Correspondent Jim Stewart Looks Back On His Time At CBS News

Correspondent Jim Stewart, who has been a journalist for 37 years (more than 16 of them at CBS News) announced his retirement from CBS News last month. As we said then, and we'll say again, he's long been a friend to Public Eye. He was again kind enough to sit down with me on his last day in the office on Friday to reflect a bit on his time at CBS News. Tune in on Thursday for more from Jim, when he'll be featured as this week's "10 Plus 1" subject.

What will you miss the most about this job, what will you miss the least?

That's easy to answer. I mean, I will miss people the most. It's not about the stories, it's about the people. I learned after switching from newspapers to broadcast journalism that this job is much harder to do. You can travel with a certain anonymity as a print reporter, with your pencil and your notepad and a quizzical look on your face. [In television news] sometimes you drag along two-ton trucks, antennas, camera crews, producers, bright lights and televisions. It's hard to get spontaneity. It's hard to get past the veneer that people now automatically put up when they think they're "on TV." It's also much more deadline-driven.

What I will not miss is this splintering of our profession that, I think, has demeaned it. There was a time when you could go to the magazine section of your drugstore and choose from 20 different publications. I honestly think that now you can probably find 20 different publications on just the game of golf. There was a time when you had three television channels to choose from and I was stunned to find out I now receive 338.

I'm not sure we're well served by that many voices. I'm not looking for a state-run television system. I'm not looking for one network to dominate all others. But you do lose quality when you disperse the talent and the different viewpoints across such a broad spectrum.

Why do you think you've been able to develop the sources you have over the period of time you've been a journalist?
Very good question. [Thank you!] And the advice that I always give to the young journalists when they ask that question is this: understand the people that you are covering. And what I mean by that is learn the culture. Example: when I covered the Pentagon I could stand in front of a general officer or an enlisted man and I could read his history on his chest. I knew what those decorations meant. I knew where he'd served, with what distinction he served, I knew where those units were. I could read his career.

When I covered the Pentagon I made it my business to understand -- because I had been in the military -- what their next career moves were. It gave me an opportunity to talk to them as an equal on some occasions…as someone who understood what they were dealing with. And the same was true in the FBI. I went to a great deal of trouble to understand how new agents are chosen and educated and what their career aspirations were. Many a time I'd call somebody at the FBI and never ask a question about something that may have been burning in my mind to know the answer to. But I would just call and gossip with them about the latest promotions announced by the director. That bought me a lot of entre into an organization that is usually very close-lipped.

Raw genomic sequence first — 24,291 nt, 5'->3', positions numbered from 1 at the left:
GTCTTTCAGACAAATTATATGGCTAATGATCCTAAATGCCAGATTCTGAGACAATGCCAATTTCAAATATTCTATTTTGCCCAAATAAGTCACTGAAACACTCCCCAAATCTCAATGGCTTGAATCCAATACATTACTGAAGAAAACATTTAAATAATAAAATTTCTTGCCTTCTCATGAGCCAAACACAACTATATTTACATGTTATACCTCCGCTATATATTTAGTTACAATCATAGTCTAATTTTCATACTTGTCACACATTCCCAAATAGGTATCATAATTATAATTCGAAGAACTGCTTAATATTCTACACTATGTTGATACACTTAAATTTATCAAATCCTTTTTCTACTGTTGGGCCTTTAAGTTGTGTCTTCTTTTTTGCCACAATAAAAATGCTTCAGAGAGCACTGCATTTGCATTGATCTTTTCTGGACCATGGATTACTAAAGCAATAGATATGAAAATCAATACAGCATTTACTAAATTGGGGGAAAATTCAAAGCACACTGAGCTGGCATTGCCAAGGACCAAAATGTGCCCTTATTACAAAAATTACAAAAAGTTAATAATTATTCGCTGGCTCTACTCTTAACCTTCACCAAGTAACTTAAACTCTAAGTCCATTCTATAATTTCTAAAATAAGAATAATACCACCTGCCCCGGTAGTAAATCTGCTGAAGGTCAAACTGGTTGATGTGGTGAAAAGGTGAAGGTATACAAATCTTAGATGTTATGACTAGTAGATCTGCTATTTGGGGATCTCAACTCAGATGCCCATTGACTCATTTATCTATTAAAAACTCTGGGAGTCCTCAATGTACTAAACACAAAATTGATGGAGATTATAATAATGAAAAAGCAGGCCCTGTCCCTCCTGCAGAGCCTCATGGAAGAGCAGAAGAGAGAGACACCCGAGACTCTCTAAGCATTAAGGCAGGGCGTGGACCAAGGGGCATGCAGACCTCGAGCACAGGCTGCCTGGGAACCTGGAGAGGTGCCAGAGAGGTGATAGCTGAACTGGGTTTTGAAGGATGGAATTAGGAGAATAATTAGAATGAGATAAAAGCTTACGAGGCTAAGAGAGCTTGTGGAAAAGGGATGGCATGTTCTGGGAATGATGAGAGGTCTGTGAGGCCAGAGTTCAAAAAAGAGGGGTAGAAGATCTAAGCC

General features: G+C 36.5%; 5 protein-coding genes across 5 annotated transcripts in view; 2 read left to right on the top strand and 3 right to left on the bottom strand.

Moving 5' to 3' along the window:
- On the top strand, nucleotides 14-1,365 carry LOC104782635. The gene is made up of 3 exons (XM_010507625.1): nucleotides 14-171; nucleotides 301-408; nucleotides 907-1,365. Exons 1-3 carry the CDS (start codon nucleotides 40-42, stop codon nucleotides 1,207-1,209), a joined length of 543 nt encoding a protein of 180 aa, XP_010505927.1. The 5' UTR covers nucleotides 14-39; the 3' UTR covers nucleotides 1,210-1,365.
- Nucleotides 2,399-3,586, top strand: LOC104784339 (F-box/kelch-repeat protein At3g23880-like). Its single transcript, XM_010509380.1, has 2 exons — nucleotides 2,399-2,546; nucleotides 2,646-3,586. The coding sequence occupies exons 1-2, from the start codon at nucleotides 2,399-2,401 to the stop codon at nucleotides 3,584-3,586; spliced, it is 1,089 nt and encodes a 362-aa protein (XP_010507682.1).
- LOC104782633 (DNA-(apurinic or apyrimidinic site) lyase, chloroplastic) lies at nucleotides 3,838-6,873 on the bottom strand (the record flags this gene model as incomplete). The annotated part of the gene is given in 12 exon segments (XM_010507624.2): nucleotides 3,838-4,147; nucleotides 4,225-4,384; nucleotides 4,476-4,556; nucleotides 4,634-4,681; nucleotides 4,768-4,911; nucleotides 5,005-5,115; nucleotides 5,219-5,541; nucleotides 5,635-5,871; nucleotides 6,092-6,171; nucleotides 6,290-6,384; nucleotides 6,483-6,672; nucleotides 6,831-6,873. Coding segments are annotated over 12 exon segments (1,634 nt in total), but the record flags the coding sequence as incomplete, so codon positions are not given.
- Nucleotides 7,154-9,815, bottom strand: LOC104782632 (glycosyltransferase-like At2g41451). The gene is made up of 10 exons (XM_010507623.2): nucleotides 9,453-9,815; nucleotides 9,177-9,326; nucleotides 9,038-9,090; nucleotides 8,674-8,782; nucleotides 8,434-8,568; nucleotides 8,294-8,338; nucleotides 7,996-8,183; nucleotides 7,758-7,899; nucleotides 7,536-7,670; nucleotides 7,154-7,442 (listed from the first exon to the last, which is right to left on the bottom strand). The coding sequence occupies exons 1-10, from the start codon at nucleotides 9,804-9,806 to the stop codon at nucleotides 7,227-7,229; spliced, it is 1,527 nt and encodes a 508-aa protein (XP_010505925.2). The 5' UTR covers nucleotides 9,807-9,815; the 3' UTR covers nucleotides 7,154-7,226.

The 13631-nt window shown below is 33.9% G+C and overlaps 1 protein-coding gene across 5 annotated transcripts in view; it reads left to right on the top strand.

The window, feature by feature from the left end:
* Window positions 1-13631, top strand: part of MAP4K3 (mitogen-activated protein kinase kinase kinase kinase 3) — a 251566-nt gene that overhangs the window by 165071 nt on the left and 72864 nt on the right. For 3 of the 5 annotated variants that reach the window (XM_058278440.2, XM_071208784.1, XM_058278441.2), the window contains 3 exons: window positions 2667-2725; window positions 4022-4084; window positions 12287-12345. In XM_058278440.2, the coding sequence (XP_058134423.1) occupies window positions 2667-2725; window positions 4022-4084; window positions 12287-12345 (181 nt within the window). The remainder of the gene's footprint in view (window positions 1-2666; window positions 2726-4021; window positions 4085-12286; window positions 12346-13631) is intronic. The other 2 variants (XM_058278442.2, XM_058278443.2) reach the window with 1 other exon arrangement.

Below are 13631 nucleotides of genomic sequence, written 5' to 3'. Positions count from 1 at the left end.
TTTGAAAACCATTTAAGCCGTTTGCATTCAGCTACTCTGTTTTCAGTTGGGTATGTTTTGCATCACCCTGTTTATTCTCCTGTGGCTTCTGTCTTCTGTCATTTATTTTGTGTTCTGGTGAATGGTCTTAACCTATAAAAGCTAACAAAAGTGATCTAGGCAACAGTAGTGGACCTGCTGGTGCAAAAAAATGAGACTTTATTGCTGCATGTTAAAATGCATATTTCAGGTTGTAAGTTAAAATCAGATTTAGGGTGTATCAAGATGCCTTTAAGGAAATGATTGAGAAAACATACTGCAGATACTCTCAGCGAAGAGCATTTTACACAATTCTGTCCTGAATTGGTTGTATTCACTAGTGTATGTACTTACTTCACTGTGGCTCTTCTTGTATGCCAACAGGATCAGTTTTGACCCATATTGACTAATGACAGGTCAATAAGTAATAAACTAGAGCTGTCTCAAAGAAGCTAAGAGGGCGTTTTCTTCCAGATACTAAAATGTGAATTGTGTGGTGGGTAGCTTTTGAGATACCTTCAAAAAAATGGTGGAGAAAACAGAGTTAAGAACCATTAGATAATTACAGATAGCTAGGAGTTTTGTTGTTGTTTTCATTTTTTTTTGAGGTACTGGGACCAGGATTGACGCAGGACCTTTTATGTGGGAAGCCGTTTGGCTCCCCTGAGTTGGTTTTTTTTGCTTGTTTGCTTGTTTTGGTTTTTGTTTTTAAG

Why do you think that is? Just because they grew to trust you and respect that you had an interest in what they did?
Yes. It made me somebody who was interested in them and interested in their needs as opposed to somebody always looking to suck up to them and learn the latest secrets of an investigation.

I say this not out of pride, but as a matter of fact, I gave career guidance sometimes. They would want my take on whether to accept this move or that move. Not that I knew better, but I was an outside ear for them. Sometimes they might face disciplinary action and would want to know, did I know an attorney that they could talk to? Or, what did I think should be their response?

I made it a point to go to their promotion parties on occasion. And their retirement parties. I would celebrate those moments with them.

Did you ever feel like that relationship with them would somehow compromise your ability to cover them impartially?
Oh no. No. Let me be very plain about it. I did it, yes, because I liked these individuals as people. But I wanted the access. When there was blood on the sidewalk and we were about to go live to a national audience, I needed that access. I needed to be able to get on the phone and call that secret cell phone number of someone and say, "Jack, what the hell is going on?"
A lot of the networks are trying to lure younger audiences. That's something that's always been part of the game. Do you think in seeking that audience they are alienating the audience that exists?
That's a question for the suits. I don't know. I think that if you have, as I said before, 338 channels to choose from, and you deliberately flip through all the things you have to flip through to get to the "CBS Evening News," I think you've made a conscious election and statement that, "Hey, I want to see the news." So if you don't show them news, why should they watch you?

That's not to say that we're not. This is where I get into trouble, but I'll say it anyway. I think you tinker around the edges of a news broadcast all you want, and that's good. But you will be judged when the crap hits the fan. When people aren't watching you out of curiosity, they're watching you out of a burning hunger and fear and desire to know what's going on. If you don't remember 9/11 for that reason, then, there is no better example.